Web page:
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Open Access Research article

Training auscultatory skills: computer simulated heart sounds or additional bedside training? A randomized trial on third-year medical students

Øystein Sverdrup1, Torstein Jensen2, Svein Solheim3 and Knut Gjesdal13*

Author Affiliations

1 Faculty of Medicine, University of Oslo, Oslo, Norway

2 Lovisenberg Deaconess Hospital, Oslo, Norway

3 Department of Cardiology, Ullevål University Hospital, Oslo, Norway

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BMC Medical Education 2010, 10:3  doi:10.1186/1472-6920-10-3

Published: 18 January 2010



The present study compares the value of additional use of computer simulated heart sounds, to conventional bedside auscultation training, on the cardiac auscultation skills of 3rd year medical students at Oslo University Medical School.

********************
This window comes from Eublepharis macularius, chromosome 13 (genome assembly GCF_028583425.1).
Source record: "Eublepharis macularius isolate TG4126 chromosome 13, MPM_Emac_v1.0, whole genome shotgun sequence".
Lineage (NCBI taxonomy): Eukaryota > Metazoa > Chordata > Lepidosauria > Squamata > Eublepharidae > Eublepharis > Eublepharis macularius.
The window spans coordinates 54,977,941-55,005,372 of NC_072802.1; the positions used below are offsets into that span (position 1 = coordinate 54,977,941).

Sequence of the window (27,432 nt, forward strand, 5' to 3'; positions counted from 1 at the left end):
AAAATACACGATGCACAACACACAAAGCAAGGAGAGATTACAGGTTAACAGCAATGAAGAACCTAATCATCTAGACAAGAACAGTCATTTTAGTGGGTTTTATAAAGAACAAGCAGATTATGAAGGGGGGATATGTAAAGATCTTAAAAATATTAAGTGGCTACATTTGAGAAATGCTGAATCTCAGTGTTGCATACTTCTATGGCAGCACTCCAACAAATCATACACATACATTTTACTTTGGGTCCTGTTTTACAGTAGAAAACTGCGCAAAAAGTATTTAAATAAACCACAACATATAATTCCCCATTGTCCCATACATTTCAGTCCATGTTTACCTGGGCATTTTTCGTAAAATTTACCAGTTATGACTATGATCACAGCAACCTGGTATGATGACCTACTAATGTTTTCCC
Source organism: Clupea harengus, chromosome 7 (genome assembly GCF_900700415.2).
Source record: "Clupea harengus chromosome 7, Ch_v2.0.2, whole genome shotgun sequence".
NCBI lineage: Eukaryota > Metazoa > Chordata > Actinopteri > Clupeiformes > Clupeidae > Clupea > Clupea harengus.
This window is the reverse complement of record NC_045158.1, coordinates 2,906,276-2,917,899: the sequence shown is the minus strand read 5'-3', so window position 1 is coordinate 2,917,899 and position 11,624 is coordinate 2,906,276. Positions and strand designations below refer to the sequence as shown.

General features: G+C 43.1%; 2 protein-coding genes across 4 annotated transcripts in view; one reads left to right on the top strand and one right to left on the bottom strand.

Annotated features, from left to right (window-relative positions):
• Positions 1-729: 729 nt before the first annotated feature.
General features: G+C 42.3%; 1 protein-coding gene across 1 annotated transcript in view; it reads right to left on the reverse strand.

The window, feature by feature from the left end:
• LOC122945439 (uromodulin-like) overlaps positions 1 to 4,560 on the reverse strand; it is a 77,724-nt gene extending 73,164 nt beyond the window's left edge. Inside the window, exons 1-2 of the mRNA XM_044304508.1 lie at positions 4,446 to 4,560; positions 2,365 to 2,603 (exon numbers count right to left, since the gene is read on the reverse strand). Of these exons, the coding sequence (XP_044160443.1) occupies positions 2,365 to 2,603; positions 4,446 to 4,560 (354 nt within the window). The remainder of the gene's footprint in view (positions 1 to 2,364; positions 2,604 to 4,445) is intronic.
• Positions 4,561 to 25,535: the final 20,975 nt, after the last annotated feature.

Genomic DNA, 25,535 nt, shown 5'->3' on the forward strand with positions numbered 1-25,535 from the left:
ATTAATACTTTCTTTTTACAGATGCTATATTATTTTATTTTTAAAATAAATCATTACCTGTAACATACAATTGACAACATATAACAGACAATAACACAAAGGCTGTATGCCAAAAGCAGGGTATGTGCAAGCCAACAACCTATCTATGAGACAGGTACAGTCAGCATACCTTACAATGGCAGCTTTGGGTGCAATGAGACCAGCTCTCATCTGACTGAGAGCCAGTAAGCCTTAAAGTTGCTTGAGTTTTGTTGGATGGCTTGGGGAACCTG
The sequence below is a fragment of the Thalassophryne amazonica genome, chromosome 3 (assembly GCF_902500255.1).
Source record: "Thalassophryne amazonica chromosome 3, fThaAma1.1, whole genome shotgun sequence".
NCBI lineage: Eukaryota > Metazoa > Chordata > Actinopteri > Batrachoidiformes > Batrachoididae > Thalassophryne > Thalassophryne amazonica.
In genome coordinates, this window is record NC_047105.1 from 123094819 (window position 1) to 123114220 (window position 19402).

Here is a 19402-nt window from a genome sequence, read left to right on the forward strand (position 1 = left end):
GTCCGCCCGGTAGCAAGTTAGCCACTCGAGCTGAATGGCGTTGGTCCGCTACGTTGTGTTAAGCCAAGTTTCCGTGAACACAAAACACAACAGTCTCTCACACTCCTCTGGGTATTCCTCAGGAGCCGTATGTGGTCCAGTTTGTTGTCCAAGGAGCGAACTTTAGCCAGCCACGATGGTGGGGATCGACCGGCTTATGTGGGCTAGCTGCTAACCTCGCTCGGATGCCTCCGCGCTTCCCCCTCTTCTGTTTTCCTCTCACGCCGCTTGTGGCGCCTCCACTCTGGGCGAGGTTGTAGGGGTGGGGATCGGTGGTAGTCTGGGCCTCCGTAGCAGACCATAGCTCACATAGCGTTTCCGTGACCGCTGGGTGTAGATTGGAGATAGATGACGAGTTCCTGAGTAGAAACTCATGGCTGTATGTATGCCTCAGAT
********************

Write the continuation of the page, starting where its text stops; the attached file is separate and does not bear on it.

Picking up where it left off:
In addition to their usual curriculum courses, groups of seven students each were randomized to receive four hours of additional auscultation training either employing a computer simulator system or adding on more conventional bedside training. Cardiac auscultation skills were afterwards tested using live patients. Each student gave a written description of the auscultation findings in four selected patients, and was rewarded from 0-10 points for each patient. Differences between the two study groups were evaluated using student's t-test.


At the auscultation test no significant difference in mean score was found between the students who had used additional computer based sound simulation compared to additional bedside training.


Students at an early stage of their cardiology training demonstrated equal performance of cardiac auscultation whether they had received an additional short auscultation course based on computer simulated training, or had had additional bedside training.